UK-based Marine Power Systems (MPS) has revealed a quarter-scale prototype of its wave energy generating device, WaveSub, which has been developed with the aim of addressing major challenges regarding the generation of energy at sea.
The device is set to be towed to the FaBTest marine test site in Cornwall, England, to demonstrate its power-generation capacity in a broad range of sea environments.
The test is also expected to determine the device’s installation speed and price, as well as maintenance costs and survivability during the harshest weather conditions.
WaveSub has been developed over a nine-year period via an investment of more than £5m from a combination of private investment and competitive grants.
The device was manufactured and assembled at MPS’ site in Wales, UK, and is designed to operate by capturing wave energy approximately 10km from the shore.
It leverages the continual orbital motion of waves to drive an improved power-take-off (PTO) system and can transfer its resulting output to land using an undersea cable.
The full-scale, 100m-long WaveSub system will feature a power rating of 5MW and will be able to power roughly 5,000 homes, which is comparable to the energy produced by a very large offshore wind turbine.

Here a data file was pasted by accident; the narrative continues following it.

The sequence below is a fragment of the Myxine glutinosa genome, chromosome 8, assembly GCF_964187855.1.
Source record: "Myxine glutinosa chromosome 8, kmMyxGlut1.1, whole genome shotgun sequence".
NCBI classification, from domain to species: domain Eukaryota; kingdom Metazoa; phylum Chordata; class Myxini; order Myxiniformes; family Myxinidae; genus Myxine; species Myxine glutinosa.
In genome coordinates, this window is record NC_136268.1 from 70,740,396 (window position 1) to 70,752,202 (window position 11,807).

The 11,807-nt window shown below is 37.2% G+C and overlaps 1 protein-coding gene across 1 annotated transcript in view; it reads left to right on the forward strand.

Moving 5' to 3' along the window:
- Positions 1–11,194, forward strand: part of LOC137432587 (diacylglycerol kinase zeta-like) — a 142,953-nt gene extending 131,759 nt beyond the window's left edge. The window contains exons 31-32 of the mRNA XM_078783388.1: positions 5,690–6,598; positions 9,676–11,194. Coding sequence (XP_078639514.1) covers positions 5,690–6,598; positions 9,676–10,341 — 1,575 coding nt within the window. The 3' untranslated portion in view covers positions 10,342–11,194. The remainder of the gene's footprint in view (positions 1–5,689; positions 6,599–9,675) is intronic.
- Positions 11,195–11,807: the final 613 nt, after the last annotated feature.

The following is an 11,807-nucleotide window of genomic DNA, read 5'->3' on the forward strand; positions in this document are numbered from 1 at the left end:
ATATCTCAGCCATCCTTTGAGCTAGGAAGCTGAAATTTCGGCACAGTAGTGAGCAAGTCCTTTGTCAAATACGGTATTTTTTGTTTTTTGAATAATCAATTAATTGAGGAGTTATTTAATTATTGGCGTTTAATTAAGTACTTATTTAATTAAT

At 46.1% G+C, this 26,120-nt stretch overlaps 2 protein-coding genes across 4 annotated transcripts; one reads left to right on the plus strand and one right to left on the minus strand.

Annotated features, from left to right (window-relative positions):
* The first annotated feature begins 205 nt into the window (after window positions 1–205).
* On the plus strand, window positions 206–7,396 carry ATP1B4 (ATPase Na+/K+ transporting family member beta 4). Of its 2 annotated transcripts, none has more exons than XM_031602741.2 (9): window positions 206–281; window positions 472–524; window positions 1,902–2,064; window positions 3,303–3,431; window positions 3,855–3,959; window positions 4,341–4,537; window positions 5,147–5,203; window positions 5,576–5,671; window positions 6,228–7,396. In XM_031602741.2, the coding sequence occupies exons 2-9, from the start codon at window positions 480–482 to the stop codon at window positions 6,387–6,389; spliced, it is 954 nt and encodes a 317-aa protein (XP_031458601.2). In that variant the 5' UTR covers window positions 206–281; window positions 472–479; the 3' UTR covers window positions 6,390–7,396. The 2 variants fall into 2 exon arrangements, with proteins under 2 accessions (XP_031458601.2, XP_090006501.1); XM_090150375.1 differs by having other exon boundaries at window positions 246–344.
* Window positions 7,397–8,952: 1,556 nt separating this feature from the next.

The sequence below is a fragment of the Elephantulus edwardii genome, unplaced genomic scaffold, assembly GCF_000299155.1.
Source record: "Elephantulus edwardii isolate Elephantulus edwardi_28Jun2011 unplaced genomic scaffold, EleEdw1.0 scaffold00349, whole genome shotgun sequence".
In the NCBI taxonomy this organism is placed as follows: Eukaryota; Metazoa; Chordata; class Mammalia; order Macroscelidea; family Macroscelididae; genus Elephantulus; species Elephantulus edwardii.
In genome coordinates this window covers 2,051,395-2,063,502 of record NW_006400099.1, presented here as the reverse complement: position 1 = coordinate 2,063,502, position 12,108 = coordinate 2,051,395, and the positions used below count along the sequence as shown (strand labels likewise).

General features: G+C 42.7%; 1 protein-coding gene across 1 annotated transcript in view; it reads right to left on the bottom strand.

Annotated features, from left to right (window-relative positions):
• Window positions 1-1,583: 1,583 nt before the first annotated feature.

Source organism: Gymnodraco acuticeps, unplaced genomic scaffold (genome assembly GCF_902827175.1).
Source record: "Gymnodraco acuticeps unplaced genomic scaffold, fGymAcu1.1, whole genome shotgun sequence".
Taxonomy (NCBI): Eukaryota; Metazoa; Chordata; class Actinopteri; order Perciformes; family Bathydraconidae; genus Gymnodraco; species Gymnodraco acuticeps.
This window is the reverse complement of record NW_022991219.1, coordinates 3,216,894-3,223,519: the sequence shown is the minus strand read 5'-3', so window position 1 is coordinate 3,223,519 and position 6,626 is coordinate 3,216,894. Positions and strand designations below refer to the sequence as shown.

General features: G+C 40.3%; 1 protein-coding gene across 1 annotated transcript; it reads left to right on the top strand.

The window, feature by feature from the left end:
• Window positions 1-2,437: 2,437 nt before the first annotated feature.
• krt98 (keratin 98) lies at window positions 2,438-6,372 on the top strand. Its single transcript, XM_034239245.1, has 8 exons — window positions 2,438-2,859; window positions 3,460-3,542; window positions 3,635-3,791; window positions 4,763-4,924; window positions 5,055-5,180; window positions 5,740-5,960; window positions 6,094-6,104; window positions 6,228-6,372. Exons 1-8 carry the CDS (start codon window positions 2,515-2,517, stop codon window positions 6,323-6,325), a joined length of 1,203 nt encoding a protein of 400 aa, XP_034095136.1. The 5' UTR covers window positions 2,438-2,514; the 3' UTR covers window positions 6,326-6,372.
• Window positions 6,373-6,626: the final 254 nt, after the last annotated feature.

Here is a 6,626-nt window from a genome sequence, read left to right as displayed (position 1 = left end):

The device is equipped with depth-adjustable capability to ‘hide’ from storms in order to reduce the amount of stress put on the device, as well as maintain an optimum energy generation capacity in various sea environments.
MPS CEO Dr Gareth Stockman said: “With nearly a decade of research and development invested in the WaveSub, we are now at a point where an affordable, scalable and reliable wave energy device is within our reach.
“With continued government support and private investment, the WaveSub can bring down the cost of wave power generation so that in time it can compete favourably with offshore wind in terms of energy generation costs.”
In addition, MPS is launching an investment opportunity to enable the company to move towards the final stages of development of WaveSub and the testing of a full-scale multi-MW version of the device.
The company aims to begin the installation of the system to a grid-connected wave farm by 2020.